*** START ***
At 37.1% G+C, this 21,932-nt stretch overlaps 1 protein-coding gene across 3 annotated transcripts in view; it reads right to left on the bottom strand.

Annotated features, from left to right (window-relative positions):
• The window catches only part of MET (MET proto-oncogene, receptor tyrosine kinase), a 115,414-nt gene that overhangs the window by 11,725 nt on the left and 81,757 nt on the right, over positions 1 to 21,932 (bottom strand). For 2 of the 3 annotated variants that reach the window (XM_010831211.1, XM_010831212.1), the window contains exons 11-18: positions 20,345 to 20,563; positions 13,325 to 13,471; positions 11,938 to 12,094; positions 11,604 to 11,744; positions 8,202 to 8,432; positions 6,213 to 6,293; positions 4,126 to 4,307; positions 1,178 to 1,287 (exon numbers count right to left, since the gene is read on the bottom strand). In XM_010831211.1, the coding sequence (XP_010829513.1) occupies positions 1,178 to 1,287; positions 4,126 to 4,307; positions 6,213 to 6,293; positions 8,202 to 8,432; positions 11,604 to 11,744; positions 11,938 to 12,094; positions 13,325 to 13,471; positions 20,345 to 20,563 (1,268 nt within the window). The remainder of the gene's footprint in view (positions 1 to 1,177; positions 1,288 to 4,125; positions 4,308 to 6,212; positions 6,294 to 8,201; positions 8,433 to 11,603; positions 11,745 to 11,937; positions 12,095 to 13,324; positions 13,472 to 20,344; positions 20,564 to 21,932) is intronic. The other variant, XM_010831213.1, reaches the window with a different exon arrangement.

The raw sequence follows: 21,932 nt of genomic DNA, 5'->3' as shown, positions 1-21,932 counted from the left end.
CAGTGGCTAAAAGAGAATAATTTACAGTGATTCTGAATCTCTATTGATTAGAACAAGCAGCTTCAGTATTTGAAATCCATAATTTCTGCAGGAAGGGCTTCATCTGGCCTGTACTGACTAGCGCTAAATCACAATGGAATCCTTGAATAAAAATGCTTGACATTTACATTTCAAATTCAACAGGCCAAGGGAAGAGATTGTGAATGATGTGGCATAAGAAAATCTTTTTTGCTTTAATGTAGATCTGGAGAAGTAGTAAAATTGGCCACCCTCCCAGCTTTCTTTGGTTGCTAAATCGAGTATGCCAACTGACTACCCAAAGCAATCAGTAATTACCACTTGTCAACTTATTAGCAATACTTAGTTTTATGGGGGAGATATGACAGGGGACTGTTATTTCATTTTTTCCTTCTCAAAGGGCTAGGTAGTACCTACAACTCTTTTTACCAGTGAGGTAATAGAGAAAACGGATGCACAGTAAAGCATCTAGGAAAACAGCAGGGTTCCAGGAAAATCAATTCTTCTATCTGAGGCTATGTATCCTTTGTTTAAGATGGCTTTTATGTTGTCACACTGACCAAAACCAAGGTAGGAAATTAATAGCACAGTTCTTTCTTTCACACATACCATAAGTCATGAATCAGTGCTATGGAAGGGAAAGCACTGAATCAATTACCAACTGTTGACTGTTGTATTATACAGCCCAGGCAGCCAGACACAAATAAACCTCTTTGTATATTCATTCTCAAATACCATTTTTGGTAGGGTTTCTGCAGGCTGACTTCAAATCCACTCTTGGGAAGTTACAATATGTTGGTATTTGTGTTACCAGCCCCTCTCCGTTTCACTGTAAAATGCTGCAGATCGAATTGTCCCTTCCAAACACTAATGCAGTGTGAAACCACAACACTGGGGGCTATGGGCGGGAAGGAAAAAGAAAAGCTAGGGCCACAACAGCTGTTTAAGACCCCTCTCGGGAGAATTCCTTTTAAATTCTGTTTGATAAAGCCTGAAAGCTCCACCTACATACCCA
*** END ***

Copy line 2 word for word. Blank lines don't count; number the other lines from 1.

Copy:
Annotated features, from left to right (window-relative positions):